It's enough to make any green-minded CEO break out in a cold sweat. But if you don’t make the details of the claims public, you can’t be called out on them. 


UK coins

2. Competitive Edge

There’s also the competitive edge to consider. In an increasingly crowded marketplace, where every company is vying for consumers' attention and wallet, sustainability has become the new battleground. But revealing too much about your environmental efforts could also mean revealing your hand to competitors. If you’ve figured out one weird tip to bring down the emissions from your transport (like we have recently!) maybe you’d want to keep that to yourself. 

But there’s a real downside to this kind of self-protection, it limits the sharing of knowledge. If you’re in the toilet roll industry, for example, it’s likely that other tissue manufacturers would be able to implement at least some of your solutions for more sustainable manufacturing if they wanted to. And at the end of the day, it’s better for the planet if they do. 

We all remember the feeling from school of not wanting others to crib off our homework (only us? okay). But we’re not at school, we’re heading towards a climate emergency, and the best thing is if everyone can see what everyone else is doing to prevent it. 

A computer and tablet sitting on a table outside

3. Complexity Overload

And finally, it’s worth bearing in mind the sheer complexity of the issue. 

Navigating the ever-changing labyrinth of environmental regulations, certifications, and practices that go into making products more sustainably can feel like trying to untangle a ball of wool in a storm. For smaller companies who are doing their best to be sustainable, it's all too easy to get bogged down in the details and lose sight of the bigger picture. Sometimes, it's just simpler to keep things under wraps than to try and explain the nuances to consumers.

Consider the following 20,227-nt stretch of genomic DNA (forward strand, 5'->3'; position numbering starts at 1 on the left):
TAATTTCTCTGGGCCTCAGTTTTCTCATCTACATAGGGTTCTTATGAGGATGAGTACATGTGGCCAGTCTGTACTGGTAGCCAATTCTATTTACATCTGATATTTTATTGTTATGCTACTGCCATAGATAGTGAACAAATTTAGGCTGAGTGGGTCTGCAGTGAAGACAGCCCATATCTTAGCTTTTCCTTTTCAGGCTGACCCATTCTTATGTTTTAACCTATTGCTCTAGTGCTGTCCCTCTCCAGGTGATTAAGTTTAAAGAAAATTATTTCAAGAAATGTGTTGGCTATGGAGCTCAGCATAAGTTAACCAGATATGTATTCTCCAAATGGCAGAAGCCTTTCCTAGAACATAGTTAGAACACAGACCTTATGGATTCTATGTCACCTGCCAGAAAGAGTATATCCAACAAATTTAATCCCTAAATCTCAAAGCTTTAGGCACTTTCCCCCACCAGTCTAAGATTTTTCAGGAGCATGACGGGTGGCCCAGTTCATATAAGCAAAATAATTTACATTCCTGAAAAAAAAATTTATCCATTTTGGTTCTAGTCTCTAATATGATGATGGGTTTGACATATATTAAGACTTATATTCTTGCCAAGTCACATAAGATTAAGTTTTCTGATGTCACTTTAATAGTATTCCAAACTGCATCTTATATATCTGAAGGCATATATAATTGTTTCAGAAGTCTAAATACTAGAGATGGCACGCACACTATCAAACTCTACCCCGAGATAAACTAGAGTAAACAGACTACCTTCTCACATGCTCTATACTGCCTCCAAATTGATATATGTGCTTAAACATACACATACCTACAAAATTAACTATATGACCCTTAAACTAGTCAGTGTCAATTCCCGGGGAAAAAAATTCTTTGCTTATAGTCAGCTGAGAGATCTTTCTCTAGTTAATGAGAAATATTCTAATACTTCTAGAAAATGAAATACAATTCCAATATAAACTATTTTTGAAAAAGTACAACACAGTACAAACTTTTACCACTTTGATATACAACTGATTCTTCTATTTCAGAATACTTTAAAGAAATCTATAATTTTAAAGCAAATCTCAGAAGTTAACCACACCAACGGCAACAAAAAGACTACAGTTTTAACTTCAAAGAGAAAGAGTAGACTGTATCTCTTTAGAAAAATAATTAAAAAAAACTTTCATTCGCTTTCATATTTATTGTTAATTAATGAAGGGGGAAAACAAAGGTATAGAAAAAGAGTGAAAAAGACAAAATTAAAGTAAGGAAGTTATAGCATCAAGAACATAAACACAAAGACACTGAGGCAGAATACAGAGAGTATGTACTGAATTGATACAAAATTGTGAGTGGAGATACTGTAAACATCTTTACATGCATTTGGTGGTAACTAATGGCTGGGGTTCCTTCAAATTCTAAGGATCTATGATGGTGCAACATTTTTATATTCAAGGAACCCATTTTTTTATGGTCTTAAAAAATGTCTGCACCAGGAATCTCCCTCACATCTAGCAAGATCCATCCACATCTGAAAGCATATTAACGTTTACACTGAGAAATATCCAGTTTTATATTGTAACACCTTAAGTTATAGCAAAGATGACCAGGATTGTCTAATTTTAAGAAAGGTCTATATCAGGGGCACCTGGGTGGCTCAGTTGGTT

But this gives the impression that these things are simply too hard to contemplate, and they’re not. 

Any established company should be able to provide the details of their raw materials, energy supply, and transport. If they’re big enough to have slick branding advertising their sustainability, they are big enough to back up the claims they are making. If they don’t, it’s probably because they don’t want to. We have a team of seven people at Naked Sprout, and we’re managing it.

And when it comes to smaller companies, just ask! You can ask us anything you like at hello@nakedsprout.uk. If we haven’t heard the question before we will have a think and answer honestly.

Green plant shoots with drops of water on them

Conclusion - a Call for Transparency

So that’s green hushing, and why some companies are doing it. 

It’s not that mysterious when it comes down to it, it’s a bid to avoid scrutiny, navigate increasingly competitive markets, and manage complexity. 

We understand it, but we don’t believe in it. At Naked Sprout we make unbleached toilet rolls, tissues, and kitchen rolls with a manufacturing process powered by renewable energy, and climate labelling

It definitely isn’t the easiest path to huge profits, but we’re certain it’s the best course of action for ourselves as a company, and for our planet. 

Want tissue products from a company that’s not shy about their green credentials?